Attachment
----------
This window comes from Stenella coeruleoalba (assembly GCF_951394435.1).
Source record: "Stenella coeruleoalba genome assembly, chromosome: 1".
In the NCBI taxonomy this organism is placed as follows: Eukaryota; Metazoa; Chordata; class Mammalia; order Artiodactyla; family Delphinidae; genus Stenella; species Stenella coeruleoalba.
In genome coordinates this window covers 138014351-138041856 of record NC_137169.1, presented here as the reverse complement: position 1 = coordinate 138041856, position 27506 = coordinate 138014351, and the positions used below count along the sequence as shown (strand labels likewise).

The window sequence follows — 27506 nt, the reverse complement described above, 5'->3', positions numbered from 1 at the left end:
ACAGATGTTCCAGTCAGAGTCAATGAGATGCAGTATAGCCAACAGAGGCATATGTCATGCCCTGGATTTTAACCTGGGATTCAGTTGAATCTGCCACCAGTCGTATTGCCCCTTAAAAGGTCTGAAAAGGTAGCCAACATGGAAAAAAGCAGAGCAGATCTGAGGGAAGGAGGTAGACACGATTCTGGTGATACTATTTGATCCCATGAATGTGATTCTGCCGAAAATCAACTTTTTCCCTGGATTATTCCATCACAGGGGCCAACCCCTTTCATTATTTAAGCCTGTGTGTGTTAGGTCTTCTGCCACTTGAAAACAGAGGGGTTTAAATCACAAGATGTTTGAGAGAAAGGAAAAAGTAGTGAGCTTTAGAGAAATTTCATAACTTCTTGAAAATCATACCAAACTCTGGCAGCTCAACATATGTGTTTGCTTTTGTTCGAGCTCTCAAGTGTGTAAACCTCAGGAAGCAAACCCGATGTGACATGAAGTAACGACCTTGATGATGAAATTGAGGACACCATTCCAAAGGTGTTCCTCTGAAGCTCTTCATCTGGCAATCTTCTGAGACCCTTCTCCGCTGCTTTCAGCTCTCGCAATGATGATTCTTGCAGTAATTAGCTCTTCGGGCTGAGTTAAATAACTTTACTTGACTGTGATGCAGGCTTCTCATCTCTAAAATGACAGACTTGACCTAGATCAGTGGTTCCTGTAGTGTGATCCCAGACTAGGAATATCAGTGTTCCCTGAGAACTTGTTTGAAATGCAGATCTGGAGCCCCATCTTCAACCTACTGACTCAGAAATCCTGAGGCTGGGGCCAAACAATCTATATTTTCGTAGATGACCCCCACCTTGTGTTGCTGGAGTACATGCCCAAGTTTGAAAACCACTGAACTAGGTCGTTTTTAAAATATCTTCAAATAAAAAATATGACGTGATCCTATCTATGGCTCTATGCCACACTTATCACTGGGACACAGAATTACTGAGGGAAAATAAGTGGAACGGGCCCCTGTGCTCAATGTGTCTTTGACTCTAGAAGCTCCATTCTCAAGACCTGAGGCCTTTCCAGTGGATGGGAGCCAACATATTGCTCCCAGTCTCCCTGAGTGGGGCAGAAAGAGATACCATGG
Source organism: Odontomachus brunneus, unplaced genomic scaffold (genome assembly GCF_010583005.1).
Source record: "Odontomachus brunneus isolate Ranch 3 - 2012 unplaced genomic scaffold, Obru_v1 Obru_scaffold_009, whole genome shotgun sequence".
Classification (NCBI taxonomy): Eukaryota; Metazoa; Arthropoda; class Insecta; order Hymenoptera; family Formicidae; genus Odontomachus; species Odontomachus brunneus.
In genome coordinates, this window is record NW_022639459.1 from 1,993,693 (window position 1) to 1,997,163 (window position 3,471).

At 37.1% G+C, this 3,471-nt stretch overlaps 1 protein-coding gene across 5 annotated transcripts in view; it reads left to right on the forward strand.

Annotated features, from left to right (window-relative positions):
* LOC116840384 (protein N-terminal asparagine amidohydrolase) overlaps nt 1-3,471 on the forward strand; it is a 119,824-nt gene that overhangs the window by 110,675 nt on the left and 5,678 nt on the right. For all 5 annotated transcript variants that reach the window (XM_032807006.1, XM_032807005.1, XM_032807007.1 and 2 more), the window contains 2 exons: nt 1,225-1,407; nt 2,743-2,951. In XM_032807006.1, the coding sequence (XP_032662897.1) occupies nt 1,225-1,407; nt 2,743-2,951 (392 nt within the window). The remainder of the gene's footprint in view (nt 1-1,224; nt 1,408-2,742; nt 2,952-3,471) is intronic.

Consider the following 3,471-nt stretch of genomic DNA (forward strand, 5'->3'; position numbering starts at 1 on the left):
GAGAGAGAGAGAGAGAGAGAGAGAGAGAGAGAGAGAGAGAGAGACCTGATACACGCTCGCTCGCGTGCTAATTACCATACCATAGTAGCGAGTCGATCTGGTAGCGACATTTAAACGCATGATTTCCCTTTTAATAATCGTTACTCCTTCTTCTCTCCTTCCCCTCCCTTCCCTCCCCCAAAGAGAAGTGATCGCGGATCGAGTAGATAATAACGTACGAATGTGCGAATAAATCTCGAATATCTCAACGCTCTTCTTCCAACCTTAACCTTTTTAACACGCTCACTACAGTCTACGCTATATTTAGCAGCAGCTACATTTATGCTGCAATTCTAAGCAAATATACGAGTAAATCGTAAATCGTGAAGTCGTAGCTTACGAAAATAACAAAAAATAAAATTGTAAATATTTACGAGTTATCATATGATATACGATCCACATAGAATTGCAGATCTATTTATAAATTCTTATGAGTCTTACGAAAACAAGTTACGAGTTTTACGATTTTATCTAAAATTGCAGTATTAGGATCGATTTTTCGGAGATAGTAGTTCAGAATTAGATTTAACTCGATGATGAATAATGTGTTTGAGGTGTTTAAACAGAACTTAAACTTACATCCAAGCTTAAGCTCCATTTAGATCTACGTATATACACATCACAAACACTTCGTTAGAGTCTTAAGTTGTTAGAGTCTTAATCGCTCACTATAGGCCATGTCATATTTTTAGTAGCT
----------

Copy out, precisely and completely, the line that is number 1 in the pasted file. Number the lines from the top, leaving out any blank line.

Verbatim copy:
This window comes from Stenella coeruleoalba (assembly GCF_951394435.1).